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of the h1n1 vaccine. but the governor is already taking serious steps to prepare for when the doses do arrive. >> h1n1 flu is in every community in our state, every corner of our state. >> reporter: friday, the governor launched the first on the website. he also helped shoot an executive worker to help others in case of an emergency. the cdc reports the h1n1 flu is now widespread. and despite a national shortage of vaccine, the gap is slowly closing. a result of clinics like this one held in randallstown, where 25 young people received the flu mist. harford county also held a community clinic, at ripken stadium. >> we had a couple of things and i didn't want to get sick. >> i think it's good for the parents to do. and help with the safety of other children. >> they said it should be
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easier for clinics to schedule the flu clinics because they're now ordering consistent doses. as of now, they are able to treat about 24% of those considered most at risk. >> we put them in people's arms, immediately or up their nose, as quickly as we possibly can. we know the importance of vaccinating our priority groups and our constituents. so therefore, we take this seriously. >> reporter: the next mass open- door clinic will be held on saturday, in baltimore city, from 9:00 a.m. to 3:00 p.m., at the mount pleasant church ministries at 6,000 radecke avenue. as always, it will be first come, first served. weijia jiang, wjz eyewitness news. >> and wjz 13 is always on. you can check in for complete flu watch coverage. for details on more flu clinics, along with important information from the cdc, log onto we have new information tonight, about the fire at a gas station that killed a young
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man. it happened earlier this week, along a busy interstate in frederick. mike schuh explains what investigators have now learned. mike? >> reporter: state investigators say that two of the three most common reasons for fires here at gas stations have been ruled out. and that they are safe, but basically, people need to use a little bit of common sense. >> filling up is so commonplace, just try to remember any of the details from your last visit. >> you don't really think about it. no. it's like a everyday occurrence. >> but it was deadly here in frederick. the fire killed 26-year-old ainsly gordon and has put a scary twist on an otherwise forgettable act. >> seems like a freak accident to me. >> there are cameras here which took part of what happened. such fires aren't unheard of. a similar fire happened in texas. the victim running through the flames, catching himself on fire. the state fire marshal says the pumps checked out fine. the victim didn't smoke, and his suv was turned off, which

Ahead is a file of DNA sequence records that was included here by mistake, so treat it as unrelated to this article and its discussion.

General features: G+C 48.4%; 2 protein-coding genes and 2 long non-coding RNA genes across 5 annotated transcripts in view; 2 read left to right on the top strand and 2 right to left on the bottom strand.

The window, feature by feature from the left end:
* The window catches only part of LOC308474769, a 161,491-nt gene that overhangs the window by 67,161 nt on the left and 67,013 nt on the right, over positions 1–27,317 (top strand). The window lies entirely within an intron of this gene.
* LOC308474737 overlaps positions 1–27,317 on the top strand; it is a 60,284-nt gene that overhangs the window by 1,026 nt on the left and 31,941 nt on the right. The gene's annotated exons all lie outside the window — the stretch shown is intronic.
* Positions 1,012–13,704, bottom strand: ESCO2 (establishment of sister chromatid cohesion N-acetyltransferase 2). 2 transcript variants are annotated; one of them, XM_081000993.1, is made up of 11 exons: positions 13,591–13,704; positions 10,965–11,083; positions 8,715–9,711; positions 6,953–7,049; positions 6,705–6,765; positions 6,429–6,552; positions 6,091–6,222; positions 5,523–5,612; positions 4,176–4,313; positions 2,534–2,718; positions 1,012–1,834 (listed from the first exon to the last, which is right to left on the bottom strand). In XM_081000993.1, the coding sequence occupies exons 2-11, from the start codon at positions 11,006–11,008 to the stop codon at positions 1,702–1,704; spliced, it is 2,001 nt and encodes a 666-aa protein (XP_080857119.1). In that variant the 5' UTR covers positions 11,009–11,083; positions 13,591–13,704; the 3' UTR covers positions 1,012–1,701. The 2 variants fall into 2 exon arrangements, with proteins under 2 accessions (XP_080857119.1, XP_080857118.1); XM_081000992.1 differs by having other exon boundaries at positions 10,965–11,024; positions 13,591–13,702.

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leaves static electricity as a suspect. >> hopefully we'll have something to be able to release soon. >> reporter: here's a perfect example of static electricity, catching the fumes on fire. notice how the woman adjusts her sweater, generating static electricity, so when she touches the nozzle, there's a spark. she escapes serious injury. >> if filling gas cans, always take them out of your car or truck and place them on the ground. it doesn't take much. just take a look at the shadow or fumes pouring out of this gas can. >> before you touch the nozzle here, it's a good idea to come up and touch where it's metal. that way, the spark is discharged, before the fumes are coming out of here. >> if there's going to be a spark, you want to spark to happen before you're fueling and there are fumes coming out. >> that's correct. >> so turn off the car and minimize static electricity. >> the way my father taught me. the stop the truck and never get back out of the truck.
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because there's static. >> reporter: static electricity is more common in the winter months. humidity is lower. and we're wearing more clothing, which rubs together, which generates those sparks. reporting live in north baltimore, wjz eyewitness news. >> thank you very much. constellation energy group closes a multibillion dollar deal with a french utility that caused debate for months. kai is in the newsroom with the final chapter. >> exactly a week after maryland regulators approved the $4.5 billion transaction, the deal is finally closed. constellation is selling half of its power operations to french-owned edf. the company will give a one- time credit for $100 to bge customers. constellation owns bge. it's not clear when rate payers can expect to see that credit on their bills. >> the public service commission gave constellation a march 30th deadline. >> it is a chilly fall evening across the region. a live look outside right now.